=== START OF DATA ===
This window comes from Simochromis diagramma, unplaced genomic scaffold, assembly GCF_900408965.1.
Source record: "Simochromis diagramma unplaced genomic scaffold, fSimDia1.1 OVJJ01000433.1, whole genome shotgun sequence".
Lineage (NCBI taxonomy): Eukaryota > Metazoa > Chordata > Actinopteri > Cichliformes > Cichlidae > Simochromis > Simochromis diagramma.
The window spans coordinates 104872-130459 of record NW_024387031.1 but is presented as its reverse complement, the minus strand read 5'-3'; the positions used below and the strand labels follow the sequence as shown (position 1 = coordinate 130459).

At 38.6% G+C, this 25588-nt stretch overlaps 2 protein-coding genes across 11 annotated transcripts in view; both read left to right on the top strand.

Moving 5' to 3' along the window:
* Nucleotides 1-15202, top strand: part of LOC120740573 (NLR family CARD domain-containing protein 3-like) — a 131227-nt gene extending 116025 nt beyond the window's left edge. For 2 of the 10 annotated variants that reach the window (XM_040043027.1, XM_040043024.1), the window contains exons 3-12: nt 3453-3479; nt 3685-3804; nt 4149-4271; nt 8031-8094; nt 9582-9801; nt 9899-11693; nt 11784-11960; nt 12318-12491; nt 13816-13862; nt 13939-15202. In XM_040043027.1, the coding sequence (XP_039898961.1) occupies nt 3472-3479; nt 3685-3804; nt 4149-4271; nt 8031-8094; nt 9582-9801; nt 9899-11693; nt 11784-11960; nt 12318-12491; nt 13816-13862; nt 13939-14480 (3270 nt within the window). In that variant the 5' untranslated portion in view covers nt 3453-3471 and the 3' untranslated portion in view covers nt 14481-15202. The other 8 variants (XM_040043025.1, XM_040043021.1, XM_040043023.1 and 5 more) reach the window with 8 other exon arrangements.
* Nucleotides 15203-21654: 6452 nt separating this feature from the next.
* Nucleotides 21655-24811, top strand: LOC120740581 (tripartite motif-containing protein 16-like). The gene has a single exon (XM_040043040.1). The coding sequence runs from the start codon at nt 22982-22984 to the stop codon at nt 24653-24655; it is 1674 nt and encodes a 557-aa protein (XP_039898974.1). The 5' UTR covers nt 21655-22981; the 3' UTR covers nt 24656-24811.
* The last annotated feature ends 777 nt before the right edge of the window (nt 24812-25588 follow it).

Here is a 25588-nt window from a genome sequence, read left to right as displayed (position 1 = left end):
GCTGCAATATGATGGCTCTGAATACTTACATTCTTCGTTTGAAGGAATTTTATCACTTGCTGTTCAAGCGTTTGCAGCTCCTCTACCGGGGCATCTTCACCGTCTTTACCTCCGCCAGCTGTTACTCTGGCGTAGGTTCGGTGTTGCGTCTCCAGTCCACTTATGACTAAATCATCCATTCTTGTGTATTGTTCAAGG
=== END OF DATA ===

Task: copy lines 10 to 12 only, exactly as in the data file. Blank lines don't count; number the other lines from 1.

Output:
* The last annotated feature ends 777 nt before the right edge of the window (nt 24812-25588 follow it).

Here is a 25588-nt window from a genome sequence, read left to right as displayed (position 1 = left end):
GCTGCAATATGATGGCTCTGAATACTTACATTCTTCGTTTGAAGGAATTTTATCACTTGCTGTTCAAGCGTTTGCAGCTCCTCTACCGGGGCATCTTCACCGTCTTTACCTCCGCCAGCTGTTACTCTGGCGTAGGTTCGGTGTTGCGTCTCCAGTCCACTTATGACTAAATCATCCATTCTTGTGTATTGTTCAAGG